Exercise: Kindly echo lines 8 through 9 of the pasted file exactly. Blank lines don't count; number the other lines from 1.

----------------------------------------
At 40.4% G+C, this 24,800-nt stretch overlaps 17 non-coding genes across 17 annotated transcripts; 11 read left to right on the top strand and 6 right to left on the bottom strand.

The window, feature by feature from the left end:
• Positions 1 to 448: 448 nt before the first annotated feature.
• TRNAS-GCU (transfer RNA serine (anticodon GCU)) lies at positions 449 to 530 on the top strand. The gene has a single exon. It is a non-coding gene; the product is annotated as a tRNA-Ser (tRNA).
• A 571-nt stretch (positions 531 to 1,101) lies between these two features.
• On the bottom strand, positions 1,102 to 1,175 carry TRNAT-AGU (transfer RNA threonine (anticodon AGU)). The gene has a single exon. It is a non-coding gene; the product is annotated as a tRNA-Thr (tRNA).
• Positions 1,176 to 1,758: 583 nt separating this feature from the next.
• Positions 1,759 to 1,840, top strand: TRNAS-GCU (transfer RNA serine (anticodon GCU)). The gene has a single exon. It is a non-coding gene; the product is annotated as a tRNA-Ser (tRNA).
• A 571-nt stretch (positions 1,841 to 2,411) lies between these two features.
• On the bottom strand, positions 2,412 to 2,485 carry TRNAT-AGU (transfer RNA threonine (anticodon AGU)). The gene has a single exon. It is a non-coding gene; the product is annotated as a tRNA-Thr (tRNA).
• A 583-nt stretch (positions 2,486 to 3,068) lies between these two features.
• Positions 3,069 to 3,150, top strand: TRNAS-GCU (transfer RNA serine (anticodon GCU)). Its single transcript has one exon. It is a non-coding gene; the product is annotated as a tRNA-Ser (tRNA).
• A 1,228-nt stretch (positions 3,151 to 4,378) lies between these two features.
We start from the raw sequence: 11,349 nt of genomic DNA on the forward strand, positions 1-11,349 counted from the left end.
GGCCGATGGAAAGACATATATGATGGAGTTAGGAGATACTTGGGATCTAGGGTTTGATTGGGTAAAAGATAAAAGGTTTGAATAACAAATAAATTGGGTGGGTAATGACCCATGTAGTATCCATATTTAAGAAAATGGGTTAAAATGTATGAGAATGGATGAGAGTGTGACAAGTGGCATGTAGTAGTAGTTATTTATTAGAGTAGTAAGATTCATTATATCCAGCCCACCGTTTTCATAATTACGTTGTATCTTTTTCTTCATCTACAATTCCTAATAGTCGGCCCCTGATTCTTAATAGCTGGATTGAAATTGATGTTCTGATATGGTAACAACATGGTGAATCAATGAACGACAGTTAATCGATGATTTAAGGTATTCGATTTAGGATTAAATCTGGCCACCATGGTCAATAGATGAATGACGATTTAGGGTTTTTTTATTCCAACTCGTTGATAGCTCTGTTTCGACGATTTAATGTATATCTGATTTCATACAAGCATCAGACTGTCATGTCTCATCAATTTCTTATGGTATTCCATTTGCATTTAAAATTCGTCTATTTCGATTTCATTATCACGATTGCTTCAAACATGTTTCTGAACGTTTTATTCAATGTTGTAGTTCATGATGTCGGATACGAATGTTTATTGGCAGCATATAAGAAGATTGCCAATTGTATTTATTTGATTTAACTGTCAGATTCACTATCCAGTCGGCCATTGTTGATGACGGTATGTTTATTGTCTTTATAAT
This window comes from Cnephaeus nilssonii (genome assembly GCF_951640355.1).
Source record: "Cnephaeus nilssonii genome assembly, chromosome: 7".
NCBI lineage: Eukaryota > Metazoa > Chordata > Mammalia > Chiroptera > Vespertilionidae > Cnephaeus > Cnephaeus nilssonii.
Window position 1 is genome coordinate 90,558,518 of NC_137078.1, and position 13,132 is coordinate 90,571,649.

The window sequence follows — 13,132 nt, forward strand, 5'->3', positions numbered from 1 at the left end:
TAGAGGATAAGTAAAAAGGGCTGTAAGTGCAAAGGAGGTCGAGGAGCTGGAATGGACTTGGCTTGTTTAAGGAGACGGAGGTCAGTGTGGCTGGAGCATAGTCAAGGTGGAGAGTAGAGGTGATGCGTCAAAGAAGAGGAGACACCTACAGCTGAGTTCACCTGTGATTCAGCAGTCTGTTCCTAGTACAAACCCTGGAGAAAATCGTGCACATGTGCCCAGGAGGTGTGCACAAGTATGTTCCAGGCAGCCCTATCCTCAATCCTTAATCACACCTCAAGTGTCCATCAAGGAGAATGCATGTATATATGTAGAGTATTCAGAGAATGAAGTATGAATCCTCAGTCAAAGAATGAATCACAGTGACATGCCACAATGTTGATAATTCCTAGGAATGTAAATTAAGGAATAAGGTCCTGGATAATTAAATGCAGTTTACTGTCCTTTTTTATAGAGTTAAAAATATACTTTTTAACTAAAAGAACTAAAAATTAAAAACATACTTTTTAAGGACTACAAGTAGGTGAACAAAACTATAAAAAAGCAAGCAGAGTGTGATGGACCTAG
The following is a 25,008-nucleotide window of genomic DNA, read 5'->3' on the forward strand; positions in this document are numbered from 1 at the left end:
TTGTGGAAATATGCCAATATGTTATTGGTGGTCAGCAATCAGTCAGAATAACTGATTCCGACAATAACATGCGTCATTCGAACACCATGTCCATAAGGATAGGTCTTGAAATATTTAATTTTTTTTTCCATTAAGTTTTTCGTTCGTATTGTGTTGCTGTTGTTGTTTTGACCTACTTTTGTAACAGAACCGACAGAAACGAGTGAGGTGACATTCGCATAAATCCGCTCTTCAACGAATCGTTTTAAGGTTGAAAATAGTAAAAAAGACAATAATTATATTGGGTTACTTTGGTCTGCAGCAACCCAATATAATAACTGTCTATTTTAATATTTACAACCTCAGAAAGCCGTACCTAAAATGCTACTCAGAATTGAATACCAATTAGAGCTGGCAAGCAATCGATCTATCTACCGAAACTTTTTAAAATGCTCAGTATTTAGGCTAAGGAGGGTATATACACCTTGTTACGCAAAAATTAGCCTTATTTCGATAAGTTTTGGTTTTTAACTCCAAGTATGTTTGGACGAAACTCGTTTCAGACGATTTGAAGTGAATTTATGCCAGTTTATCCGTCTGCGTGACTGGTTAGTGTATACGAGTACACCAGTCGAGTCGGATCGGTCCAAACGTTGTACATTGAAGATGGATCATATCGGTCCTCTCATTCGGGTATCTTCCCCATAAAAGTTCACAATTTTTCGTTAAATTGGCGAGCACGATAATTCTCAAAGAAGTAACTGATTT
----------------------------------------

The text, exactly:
• Positions 1,759 to 1,840, top strand: TRNAS-GCU (transfer RNA serine (anticodon GCU)). The gene has a single exon. It is a non-coding gene; the product is annotated as a tRNA-Ser (tRNA).
• A 571-nt stretch (positions 1,841 to 2,411) lies between these two features.